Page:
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Music Review: 'Love Is A Hurtin' Thing,' Gloria Ann Taylor

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Music Review: 'Love Is A Hurtin' Thing,' Gloria Ann Taylor

Music Reviews

Music Review: 'Love Is A Hurtin' Thing,' Gloria Ann Taylor

Music Review: 'Love Is A Hurtin' Thing,' Gloria Ann Taylor

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Gloria Ann Taylor was a singer from Toledo, Ohio, when a record producer discovered her and took her to Los Angeles. They eventually married, and through much of the 1970s, created a series of unusual soul and proto disco songs that have become collectors' items. Now some of them are available to everyone on a new CD reissue called Love is a Hurtin' Thing. Oliver Wang has a review.

KELLY MCEVERS, HOST:

So a record producer walks into a Toledo nightclub. This is not the beginning of a joke. It's actually how singer Gloria Ann Taylor was discovered in the late 1960s. And after she was discovered, she went on to record about a dozen songs that were released on 45s, These have since become collectors' items. Now the rest of us can hear them in a new collection called "Love Is A Hurtin' Thing." Reviewer Oliver Wang says you will be haunted by Taylor's voice.

OLIVER WANG, BYLINE: Gloria Ann Taylor's song "World That's Not Real" first appeared as a B side in 1973.

(SOUNDBITE OF SONG, "WORLD THAT'S NOT REAL")

GLORIA ANN TAYLOR: (Singing) World that's not real. Love, love that's not real enough for me.

WANG: You don't listen to the song so much as be lured into it. It's like drifting through a half-awake dream. Taylor, backed by the producer who discovered her, Walter Whisenhunt, eerily sings over dissonant piano chords and a stir of strings all shimmering through a wall of reverb.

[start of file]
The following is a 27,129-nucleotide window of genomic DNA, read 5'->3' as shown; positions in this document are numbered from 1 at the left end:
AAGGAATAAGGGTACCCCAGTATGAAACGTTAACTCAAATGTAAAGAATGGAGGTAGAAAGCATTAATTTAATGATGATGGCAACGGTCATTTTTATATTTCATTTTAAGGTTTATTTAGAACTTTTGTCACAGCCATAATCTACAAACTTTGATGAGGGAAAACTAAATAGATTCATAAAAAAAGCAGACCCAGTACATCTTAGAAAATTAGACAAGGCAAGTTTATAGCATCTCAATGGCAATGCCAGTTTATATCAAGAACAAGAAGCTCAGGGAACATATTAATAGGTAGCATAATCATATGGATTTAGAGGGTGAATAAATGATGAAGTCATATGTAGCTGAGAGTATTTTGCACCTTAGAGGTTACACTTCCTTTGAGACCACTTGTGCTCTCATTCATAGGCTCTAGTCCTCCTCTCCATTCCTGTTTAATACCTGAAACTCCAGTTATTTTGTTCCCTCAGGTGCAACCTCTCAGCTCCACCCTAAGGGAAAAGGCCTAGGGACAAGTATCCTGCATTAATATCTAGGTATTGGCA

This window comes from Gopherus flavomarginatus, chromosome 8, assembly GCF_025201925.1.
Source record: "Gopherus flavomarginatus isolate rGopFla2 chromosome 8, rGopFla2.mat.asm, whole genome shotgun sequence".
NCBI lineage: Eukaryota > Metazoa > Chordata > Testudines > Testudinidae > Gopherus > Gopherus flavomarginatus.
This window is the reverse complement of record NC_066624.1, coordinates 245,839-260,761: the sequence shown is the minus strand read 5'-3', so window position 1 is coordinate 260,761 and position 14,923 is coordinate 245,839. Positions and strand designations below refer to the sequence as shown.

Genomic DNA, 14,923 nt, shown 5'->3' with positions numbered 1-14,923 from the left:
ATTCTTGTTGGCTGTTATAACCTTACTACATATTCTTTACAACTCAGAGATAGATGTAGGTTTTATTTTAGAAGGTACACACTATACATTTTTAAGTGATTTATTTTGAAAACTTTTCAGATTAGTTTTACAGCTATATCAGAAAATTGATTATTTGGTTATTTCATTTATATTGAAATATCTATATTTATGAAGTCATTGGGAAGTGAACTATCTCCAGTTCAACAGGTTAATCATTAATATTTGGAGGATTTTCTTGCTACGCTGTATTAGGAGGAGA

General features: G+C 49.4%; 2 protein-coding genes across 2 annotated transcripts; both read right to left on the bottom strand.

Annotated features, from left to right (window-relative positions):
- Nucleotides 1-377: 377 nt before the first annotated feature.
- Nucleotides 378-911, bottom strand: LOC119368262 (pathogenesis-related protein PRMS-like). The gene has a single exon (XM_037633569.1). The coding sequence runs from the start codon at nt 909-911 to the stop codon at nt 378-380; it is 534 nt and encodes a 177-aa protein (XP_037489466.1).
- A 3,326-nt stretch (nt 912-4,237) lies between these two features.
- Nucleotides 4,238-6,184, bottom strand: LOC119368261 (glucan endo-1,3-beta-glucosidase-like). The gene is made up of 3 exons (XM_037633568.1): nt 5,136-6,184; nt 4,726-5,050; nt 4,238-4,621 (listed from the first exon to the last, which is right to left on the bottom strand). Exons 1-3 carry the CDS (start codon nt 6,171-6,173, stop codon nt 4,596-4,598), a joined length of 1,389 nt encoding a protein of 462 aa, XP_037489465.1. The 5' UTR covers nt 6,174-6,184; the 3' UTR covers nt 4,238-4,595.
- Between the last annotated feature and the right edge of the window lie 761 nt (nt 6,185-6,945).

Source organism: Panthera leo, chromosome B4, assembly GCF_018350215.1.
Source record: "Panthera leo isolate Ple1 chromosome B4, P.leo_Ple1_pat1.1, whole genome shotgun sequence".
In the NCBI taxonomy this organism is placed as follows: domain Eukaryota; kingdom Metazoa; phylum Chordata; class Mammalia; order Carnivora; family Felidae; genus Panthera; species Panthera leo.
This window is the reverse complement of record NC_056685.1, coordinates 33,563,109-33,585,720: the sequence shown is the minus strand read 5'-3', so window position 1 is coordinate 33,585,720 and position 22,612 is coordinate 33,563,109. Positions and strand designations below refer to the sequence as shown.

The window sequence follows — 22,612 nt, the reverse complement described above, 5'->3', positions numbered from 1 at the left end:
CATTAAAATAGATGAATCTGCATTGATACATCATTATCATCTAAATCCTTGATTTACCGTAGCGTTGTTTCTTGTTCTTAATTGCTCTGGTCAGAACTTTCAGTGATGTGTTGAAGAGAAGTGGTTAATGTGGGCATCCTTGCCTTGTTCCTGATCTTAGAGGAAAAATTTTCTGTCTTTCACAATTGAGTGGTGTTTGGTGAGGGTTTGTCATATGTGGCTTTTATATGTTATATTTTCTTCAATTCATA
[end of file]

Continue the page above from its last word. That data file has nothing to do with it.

(SOUNDBITE OF SONG, "WORLD THAT'S NOT REAL")

TAYLOR: (Singing) I don't feel it. I can't dig it. Much like falling down, down, for your love, love.

WANG: The whole affair feels fantastically phantasmic, and it's clear on the new "Love Is A Hurtin' Thing" anthology that this dip into the darkness wasn't a one-off. Whisenhunt, who became Taylor's husband, was seemingly obsessed with creating a unique sound that would set the records apart.

(SOUNDBITE OF SONG, "BURNING EYES")

TAYLOR: (Singing) I wonder why blue glass bubble reminds me, reminds me of the sea.

WANG: The producer was especially drawn to a gritty, psychedelic style, embracing a rough, low-fi aesthetic that ran counter to the dominant studio-perfected sound of '70s R&B.

(SOUNDBITE OF SONG, "JOLENE")

TAYLOR: (Singing) Jolene, Jolene, Jolene, Jolene, I'm begging her, please, don't take my man.

WANG: Taylor and Whisenhunt were perhaps a little too successful in avoiding mainstream trends. None of their '70s recordings ever became a national hit. On the flip side, soul music collectors took notice, eventually turning their sides into the stuff of record-obsessive legend. Some of her recordings have sold for upwards of a thousand dollars. The most coveted is the album's title track, a privately-issued mid-tempo soul song that unfolds across seven and a half minutes.

(SOUNDBITE OF SONG, "LOVE IS A HURTIN' THING")

TAYLOR: (Singing) For every little kiss there's a little heartache. For every single thrill there's another heartbreak. For all in love the going is tough. Yes, love is a hurtin' thing.

JANET YANG: When Taylor and Whisenhunt recorded it around 1973, disco had yet to become a household term. But with its steady thump, dramatic strings and Taylor's piercing vocals, "Love Is A Hurtin' Thing" became embraced as a proto-disco classic. That acknowledgment came too late for Gloria Ann Taylor, however. In 1977, she made her last recordings and then packed up to move back to Toledo. She's still there. And while she's traded in the nightclub for a church choir, she's still singing and likely still haunting people with that voice.

(SOUNDBITE OF SONG, "LOVE IS A HURTIN' THING")

TAYLOR: (Singing) One day happiness, next day loneliness. Yes, love...

MCEVERS: Our reviewer, Oliver Wang, is an associate professor of sociology at Cal State, Long Beach, and author of the book "Legions Of Boom."

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